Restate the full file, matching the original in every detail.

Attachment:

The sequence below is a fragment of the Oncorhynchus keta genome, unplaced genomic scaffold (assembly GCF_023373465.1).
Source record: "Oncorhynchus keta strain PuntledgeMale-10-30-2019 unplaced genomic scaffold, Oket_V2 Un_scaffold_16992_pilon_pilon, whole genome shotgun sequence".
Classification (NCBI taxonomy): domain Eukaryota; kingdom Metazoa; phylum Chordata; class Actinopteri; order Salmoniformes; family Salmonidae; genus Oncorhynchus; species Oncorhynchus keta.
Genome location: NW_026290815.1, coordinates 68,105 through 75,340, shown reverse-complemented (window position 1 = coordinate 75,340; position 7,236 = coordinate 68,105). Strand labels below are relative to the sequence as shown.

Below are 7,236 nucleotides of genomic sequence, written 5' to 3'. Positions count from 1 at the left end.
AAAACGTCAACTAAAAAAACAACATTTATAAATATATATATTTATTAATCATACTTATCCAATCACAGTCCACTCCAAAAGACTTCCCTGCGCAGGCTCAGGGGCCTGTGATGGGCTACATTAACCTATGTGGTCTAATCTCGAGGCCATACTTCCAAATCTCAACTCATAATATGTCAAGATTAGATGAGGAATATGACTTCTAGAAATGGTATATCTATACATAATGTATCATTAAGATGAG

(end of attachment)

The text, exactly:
The sequence below is a fragment of the Oncorhynchus keta genome, unplaced genomic scaffold (assembly GCF_023373465.1).
Source record: "Oncorhynchus keta strain PuntledgeMale-10-30-2019 unplaced genomic scaffold, Oket_V2 Un_scaffold_16992_pilon_pilon, whole genome shotgun sequence".
Classification (NCBI taxonomy): domain Eukaryota; kingdom Metazoa; phylum Chordata; class Actinopteri; order Salmoniformes; family Salmonidae; genus Oncorhynchus; species Oncorhynchus keta.
Genome location: NW_026290815.1, coordinates 68,105 through 75,340, shown reverse-complemented (window position 1 = coordinate 75,340; position 7,236 = coordinate 68,105). Strand labels below are relative to the sequence as shown.

Below are 7,236 nucleotides of genomic sequence, written 5' to 3'. Positions count from 1 at the left end.
AAAACGTCAACTAAAAAAACAACATTTATAAATATATATATTTATTAATCATACTTATCCAATCACAGTCCACTCCAAAAGACTTCCCTGCGCAGGCTCAGGGGCCTGTGATGGGCTACATTAACCTATGTGGTCTAATCTCGAGGCCATACTTCCAAATCTCAACTCATAATATGTCAAGATTAGATGAGGAATATGACTTCTAGAAATGGTATATCTATACATAATGTATCATTAAGATGAG